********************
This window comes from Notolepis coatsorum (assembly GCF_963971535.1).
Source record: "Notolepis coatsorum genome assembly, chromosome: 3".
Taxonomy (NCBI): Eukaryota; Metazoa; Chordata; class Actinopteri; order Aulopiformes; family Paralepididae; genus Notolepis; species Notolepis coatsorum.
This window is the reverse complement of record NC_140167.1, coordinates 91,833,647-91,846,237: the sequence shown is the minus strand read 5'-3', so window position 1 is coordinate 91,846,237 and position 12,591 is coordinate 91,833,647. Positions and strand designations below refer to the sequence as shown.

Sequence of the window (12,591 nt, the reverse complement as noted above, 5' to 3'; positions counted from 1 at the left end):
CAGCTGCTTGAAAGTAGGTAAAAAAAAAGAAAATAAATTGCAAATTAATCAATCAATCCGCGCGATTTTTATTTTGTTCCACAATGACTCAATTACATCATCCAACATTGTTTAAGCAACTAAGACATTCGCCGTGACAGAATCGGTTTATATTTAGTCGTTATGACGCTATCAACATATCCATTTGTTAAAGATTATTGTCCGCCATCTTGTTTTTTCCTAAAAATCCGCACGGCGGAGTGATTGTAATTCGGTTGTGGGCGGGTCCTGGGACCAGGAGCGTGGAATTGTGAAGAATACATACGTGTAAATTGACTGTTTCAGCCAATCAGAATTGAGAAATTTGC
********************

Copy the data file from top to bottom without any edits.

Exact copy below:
This window comes from Notolepis coatsorum (assembly GCF_963971535.1).
Source record: "Notolepis coatsorum genome assembly, chromosome: 3".
Taxonomy (NCBI): Eukaryota; Metazoa; Chordata; class Actinopteri; order Aulopiformes; family Paralepididae; genus Notolepis; species Notolepis coatsorum.
This window is the reverse complement of record NC_140167.1, coordinates 91,833,647-91,846,237: the sequence shown is the minus strand read 5'-3', so window position 1 is coordinate 91,846,237 and position 12,591 is coordinate 91,833,647. Positions and strand designations below refer to the sequence as shown.

Sequence of the window (12,591 nt, the reverse complement as noted above, 5' to 3'; positions counted from 1 at the left end):
CAGCTGCTTGAAAGTAGGTAAAAAAAAAGAAAATAAATTGCAAATTAATCAATCAATCCGCGCGATTTTTATTTTGTTCCACAATGACTCAATTACATCATCCAACATTGTTTAAGCAACTAAGACATTCGCCGTGACAGAATCGGTTTATATTTAGTCGTTATGACGCTATCAACATATCCATTTGTTAAAGATTATTGTCCGCCATCTTGTTTTTTCCTAAAAATCCGCACGGCGGAGTGATTGTAATTCGGTTGTGGGCGGGTCCTGGGACCAGGAGCGTGGAATTGTGAAGAATACATACGTGTAAATTGACTGTTTCAGCCAATCAGAATTGAGAAATTTGC